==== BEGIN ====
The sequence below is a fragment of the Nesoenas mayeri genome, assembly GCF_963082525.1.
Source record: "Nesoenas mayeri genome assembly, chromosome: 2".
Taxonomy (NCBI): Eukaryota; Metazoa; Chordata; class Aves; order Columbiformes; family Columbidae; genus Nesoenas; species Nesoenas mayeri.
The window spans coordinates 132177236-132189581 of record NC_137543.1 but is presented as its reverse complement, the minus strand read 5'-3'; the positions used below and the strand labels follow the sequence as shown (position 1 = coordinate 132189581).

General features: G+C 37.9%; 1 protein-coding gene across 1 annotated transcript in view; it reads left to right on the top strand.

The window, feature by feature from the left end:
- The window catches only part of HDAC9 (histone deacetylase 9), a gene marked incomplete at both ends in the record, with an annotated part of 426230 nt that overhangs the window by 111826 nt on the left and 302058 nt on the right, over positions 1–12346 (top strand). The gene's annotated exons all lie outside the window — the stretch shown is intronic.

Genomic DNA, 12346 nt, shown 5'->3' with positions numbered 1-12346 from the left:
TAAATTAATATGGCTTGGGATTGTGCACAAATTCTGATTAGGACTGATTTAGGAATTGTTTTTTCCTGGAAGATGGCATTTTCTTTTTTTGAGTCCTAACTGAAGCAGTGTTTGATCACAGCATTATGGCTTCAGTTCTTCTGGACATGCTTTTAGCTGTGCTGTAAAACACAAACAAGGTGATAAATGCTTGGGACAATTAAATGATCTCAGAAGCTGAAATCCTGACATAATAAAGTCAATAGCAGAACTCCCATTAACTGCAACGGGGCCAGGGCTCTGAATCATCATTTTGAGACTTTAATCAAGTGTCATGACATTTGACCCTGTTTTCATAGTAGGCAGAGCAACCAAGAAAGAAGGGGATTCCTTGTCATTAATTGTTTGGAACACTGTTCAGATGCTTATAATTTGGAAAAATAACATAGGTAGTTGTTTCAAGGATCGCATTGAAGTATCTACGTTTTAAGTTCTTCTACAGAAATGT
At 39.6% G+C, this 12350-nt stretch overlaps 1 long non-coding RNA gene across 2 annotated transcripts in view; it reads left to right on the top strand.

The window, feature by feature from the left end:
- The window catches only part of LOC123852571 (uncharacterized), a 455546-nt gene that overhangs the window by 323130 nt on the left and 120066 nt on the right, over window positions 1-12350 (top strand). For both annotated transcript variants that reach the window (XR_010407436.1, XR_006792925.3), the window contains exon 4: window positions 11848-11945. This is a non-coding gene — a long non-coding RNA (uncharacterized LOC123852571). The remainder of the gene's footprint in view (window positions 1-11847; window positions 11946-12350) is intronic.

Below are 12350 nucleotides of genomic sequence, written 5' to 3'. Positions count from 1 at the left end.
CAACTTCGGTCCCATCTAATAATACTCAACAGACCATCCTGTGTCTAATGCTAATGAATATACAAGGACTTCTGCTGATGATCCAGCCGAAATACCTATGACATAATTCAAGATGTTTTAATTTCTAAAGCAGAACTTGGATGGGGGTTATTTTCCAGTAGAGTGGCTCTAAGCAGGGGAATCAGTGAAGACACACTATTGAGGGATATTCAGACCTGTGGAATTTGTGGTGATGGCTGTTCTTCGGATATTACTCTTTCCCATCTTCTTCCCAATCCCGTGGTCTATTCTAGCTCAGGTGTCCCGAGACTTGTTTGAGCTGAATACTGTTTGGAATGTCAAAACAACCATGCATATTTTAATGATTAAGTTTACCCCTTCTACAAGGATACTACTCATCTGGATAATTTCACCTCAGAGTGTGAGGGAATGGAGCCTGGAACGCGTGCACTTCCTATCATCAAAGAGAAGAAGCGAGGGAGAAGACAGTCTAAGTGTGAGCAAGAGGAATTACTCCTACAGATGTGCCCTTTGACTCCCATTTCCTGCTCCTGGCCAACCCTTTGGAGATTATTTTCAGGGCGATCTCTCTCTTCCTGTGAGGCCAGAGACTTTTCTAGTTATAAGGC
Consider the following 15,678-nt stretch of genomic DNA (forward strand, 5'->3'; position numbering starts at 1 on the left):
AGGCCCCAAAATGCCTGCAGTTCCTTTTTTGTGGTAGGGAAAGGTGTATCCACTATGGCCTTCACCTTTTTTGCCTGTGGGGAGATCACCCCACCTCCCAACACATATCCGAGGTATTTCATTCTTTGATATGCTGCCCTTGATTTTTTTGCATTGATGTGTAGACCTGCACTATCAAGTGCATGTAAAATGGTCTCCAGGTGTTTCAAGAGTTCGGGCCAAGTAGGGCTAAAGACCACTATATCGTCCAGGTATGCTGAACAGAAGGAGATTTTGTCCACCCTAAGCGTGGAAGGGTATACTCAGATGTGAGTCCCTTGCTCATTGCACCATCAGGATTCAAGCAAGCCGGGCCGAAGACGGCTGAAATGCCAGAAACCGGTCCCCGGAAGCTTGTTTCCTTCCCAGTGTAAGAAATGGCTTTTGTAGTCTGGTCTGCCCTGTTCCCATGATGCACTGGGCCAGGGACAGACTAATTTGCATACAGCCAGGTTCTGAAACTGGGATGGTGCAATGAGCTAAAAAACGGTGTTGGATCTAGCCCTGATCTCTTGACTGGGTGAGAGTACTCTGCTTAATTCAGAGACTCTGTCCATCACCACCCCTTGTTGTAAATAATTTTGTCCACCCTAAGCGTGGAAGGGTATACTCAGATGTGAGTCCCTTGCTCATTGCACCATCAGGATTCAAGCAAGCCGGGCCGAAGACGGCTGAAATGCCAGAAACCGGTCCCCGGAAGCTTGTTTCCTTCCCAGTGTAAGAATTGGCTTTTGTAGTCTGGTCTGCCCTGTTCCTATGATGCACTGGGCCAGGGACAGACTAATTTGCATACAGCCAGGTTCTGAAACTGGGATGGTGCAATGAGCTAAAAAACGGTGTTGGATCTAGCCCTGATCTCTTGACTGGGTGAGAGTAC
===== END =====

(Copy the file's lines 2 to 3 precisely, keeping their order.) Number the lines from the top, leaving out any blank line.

Source record: "Nesoenas mayeri genome assembly, chromosome: 2".
Taxonomy (NCBI): Eukaryota; Metazoa; Chordata; class Aves; order Columbiformes; family Columbidae; genus Nesoenas; species Nesoenas mayeri.